Okay, now we can move onward to murals.
I previously wrote about a proposal to paint eight murals along American Alley in downtown Petaluma. The Petaluma Planning Commission saw the opportunity as I had, approving the murals unanimously after only a short conversation. The murals were completed over the weekend of November 7 and 8.
I wasn’t able to visit downtown during the mural painting weekend, but recently walked the alley, camera in hand, on a weekday afternoon.
It was an insightful experience. The murals were much as had been proposed to the City, so it was like seeing old friends to amble down the alley and to come upon each mural looking both familiar and new. But those who might have expected the murals to transform the alley would have been disappointed. It was the same old American Alley, still utilitarian and still slightly dirty and smelly, but now with a hint of promise.
As Chuck Marohn of StrongTowns explained in a webinar early this week, the best urbanism is the urbanism that evolves slowly over time, incremental step after incremental step. Urbanism that is brought to life fully formed will wear thin uniformly and may not adequately induce reinvestment thirty years hence. But urbanism that is built incrementally and ages on a range of schedules will always be able to justify upkeep and regeneration.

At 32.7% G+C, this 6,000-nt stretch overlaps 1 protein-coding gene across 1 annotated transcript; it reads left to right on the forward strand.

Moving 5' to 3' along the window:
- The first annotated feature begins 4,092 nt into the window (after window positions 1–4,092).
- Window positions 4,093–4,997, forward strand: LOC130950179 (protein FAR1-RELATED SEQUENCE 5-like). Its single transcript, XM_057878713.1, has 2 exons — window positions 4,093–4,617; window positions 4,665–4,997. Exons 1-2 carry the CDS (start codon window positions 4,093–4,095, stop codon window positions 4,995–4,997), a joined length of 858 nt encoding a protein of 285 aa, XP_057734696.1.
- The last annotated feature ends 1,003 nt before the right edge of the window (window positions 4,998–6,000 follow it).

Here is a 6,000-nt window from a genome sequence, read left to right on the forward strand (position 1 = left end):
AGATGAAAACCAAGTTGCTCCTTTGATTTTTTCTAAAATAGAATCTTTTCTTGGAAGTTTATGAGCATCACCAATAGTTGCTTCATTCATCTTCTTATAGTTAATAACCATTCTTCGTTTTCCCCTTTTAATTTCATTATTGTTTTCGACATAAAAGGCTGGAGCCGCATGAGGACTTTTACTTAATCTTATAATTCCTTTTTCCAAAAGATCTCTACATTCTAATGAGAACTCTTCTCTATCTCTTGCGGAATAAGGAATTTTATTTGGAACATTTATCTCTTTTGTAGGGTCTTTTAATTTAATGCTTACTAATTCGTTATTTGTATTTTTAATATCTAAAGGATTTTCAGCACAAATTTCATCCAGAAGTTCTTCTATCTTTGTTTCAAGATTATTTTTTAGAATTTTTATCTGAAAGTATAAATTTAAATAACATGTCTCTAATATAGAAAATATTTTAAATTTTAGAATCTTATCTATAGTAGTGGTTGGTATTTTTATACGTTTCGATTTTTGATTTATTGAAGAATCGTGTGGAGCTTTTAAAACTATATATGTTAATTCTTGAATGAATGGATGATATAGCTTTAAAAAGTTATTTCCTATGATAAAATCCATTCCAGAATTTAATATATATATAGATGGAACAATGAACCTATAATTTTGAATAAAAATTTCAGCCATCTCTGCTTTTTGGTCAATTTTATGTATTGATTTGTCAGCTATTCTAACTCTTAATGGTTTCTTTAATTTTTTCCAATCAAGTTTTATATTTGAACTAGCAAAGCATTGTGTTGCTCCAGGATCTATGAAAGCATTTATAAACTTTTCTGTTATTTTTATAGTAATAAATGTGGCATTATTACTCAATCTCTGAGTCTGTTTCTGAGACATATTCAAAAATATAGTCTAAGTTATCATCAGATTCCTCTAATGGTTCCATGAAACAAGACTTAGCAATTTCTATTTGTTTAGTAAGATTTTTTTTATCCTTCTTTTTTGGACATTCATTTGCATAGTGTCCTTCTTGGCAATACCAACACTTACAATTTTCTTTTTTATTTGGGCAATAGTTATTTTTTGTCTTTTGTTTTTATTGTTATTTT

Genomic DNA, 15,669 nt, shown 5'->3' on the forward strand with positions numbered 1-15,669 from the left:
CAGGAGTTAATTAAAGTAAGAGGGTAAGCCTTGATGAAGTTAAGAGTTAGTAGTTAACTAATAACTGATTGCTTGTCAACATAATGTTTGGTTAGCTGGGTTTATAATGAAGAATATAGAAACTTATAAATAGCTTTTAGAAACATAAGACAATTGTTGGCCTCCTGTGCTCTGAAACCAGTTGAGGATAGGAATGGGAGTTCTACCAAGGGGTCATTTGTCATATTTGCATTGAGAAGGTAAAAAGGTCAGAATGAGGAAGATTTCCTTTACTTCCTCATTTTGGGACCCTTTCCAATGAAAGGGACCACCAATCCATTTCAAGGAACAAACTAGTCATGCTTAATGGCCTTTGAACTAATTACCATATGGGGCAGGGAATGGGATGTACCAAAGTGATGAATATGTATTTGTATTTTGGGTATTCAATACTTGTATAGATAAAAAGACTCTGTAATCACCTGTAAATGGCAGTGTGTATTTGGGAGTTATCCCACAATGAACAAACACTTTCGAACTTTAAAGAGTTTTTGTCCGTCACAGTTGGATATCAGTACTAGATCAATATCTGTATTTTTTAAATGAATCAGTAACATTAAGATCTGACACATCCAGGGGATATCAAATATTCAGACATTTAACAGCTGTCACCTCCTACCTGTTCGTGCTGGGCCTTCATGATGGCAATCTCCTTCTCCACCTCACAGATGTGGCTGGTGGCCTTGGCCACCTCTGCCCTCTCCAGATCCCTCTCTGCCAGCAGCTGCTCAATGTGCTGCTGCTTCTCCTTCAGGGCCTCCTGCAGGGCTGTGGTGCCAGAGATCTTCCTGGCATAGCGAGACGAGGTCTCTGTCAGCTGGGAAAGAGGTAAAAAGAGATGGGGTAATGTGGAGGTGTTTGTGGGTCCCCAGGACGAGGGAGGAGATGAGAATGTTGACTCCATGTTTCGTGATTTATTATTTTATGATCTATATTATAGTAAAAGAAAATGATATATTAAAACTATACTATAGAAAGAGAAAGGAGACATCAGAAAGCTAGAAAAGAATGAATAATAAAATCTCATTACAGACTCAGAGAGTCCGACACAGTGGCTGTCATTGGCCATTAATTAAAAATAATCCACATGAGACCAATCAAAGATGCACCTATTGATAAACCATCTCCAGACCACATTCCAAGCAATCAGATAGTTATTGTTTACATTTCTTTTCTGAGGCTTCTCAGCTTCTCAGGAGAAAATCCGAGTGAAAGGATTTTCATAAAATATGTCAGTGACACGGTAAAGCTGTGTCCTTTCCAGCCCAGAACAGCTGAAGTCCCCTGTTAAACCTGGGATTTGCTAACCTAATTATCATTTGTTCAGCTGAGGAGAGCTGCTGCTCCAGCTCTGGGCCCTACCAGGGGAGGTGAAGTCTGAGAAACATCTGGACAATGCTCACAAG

The murals are one of those incremental steps. They don’t completely change the alley, but they encourage more people to wander down a slightly tawdry alley. And some of those people will visit the handful of shops along the alley. And building owners, noting the increasing pedestrian activity, will find nooks and crannies for yet more shops. If, ten years from now, American Alley is a bustling place, the weekend the murals were painted may be seen as a key step in the history of the alleys.
And, as recently noted by Sarah Goodyear in CityLab, the murals can serve to mark the alley as off-limits to the disreputable handful who would deface it with graffiti.
My favorite mural is the mosaic. It’s not so much the design as the material choice. I like adding one more texture to the range of textures already filling the alley, from the rough bricks with aging grout to the worn concrete driving surface to the newer stucco walls. The mosaic seemed to add a grace note.
I can’t recommend visiting to downtown Petaluma to see the murals. They’re not that impressive on their own. But there are enough interesting places to shop and to eat in downtown Petaluma that I can recommend an outing there. And as a part of your adventure, you really should wander over to American Alley to check out the new artwork.
In my next post, I’ll return to the subject of induced traffic. I recently came across an article that does a fine job of explaining the concept in layman terms. And I had a conversation with the staff of the Sonoma County Transportation Agency who gave me a different way to look at the subject.
As always, your questions or comments will be appreciated. Please comment below or email me. And thanks for reading. - Dave Alden (email@example.com)